This example comes from running an application with one active thread—that makes the ex-
ample easier to follow, but the concepts apply even if there are multiple threads.
During each second, the CPU is busy for 450 ms (42% of the time executing user code, and
3% of the time executing system code). Similarly, the CPU is idle for 550 ms. The CPU can
be idle for a number of reasons:
▪ The application might be blocked on a synchronization primitive and unable to execute
until that lock is released.
▪ The application might be waiting for something, such as a response to come back from a
call to the database.
▪ The application might have nothing to do.
These first two situations are always indicative of something that can be addressed. If con-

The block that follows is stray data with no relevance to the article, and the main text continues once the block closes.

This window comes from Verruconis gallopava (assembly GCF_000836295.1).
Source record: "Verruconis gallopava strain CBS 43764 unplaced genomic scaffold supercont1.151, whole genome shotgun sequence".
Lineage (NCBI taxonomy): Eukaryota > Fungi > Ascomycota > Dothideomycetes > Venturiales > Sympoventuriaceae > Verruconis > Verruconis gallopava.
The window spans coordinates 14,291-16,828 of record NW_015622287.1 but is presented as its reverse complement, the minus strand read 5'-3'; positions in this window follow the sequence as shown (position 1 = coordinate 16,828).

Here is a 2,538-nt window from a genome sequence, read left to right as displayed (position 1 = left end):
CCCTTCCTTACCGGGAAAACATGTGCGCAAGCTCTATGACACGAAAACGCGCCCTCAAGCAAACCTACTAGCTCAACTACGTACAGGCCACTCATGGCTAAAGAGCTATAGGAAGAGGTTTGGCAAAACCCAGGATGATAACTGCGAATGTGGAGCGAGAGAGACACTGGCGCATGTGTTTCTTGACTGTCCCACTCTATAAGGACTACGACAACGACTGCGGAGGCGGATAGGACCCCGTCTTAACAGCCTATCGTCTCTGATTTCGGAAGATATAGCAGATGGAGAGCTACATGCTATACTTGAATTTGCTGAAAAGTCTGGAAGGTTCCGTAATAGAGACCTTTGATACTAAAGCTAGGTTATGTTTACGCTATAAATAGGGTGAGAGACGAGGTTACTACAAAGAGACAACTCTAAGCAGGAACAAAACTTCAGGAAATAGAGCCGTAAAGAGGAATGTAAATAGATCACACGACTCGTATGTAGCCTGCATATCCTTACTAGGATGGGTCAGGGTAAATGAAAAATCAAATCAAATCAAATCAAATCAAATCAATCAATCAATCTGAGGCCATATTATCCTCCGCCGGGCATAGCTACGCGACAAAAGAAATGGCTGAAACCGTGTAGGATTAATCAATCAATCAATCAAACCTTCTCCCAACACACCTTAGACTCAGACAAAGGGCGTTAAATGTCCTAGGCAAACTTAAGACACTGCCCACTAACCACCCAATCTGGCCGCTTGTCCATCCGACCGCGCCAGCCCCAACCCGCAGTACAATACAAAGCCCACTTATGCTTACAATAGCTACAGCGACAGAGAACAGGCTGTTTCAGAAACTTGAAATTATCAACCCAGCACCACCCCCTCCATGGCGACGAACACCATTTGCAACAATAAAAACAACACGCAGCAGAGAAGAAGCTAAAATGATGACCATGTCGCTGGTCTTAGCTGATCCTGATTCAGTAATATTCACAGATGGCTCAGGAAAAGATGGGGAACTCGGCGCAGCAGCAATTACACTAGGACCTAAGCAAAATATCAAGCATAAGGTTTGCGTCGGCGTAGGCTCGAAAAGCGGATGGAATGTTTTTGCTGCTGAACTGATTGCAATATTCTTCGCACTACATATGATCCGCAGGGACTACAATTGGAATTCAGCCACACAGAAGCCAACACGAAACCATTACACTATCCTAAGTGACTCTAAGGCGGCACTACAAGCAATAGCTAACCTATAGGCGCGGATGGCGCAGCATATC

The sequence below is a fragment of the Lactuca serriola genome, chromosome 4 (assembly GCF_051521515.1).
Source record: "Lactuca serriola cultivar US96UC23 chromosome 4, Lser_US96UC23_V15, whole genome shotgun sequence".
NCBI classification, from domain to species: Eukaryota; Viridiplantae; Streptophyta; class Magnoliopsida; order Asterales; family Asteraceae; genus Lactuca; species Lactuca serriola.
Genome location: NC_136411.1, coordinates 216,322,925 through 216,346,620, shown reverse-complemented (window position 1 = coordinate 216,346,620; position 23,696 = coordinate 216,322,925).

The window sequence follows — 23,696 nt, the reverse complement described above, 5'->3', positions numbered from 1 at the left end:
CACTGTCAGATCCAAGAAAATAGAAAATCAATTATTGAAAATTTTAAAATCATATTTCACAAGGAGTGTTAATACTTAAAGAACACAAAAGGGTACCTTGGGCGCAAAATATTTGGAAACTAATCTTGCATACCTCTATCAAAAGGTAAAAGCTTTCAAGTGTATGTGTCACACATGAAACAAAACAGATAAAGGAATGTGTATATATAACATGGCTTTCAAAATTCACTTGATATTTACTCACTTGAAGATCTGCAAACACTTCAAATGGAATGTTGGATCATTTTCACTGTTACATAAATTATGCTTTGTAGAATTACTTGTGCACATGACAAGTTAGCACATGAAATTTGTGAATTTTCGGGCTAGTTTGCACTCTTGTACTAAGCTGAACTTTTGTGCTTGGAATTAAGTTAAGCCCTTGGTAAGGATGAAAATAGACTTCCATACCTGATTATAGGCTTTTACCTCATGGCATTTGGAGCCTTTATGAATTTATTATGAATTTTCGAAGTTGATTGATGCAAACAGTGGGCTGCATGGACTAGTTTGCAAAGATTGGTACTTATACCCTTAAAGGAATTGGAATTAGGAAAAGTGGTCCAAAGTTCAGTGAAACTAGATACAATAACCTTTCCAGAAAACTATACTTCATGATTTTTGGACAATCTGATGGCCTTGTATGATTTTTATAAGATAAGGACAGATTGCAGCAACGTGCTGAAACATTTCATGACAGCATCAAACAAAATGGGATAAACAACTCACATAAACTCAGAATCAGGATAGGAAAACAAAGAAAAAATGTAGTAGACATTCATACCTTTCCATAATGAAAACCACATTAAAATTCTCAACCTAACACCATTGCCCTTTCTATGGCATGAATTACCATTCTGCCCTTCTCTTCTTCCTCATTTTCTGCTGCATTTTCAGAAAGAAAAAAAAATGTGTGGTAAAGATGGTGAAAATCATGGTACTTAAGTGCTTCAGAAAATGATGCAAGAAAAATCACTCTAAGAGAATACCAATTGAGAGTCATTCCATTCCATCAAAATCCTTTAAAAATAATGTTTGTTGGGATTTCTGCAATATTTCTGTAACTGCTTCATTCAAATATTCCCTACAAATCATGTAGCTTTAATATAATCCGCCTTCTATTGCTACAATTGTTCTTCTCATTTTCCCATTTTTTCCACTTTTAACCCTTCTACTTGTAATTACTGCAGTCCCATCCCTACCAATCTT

tention on the lock can be reduced, or the database can be tuned so that it sends the answer
back more quickly, then the program will run faster and the average CPU use of the applica-
tion will go up (assuming, of course, that there isn't another such issue that will continue to
block the application).
That third point is where confusion often lies. If the application has something to do (and is
not prevented from doing it because it is waiting for a lock or another resource), then the
CPU will spend cycles executing the application code. This is a general principle, not specif-
ic to Java. Say that you write a simple script containing an infinite loop. When that script is
executed, it will consume 100% of a CPU. The following batch job will do just that in Win-
REM We never get here...
Consider what it would mean if this script did not consume 100% of a CPU. It would mean
that the operating system had something it could do—it could print yet another line saying
LOOPING —but it chose instead to be idle. Being idle doesn't help anyone in that case, and if
we were doing a useful (lengthy) calculation, forcing the CPU to be periodically idle would
mean that it would take longer to get the answer we are after.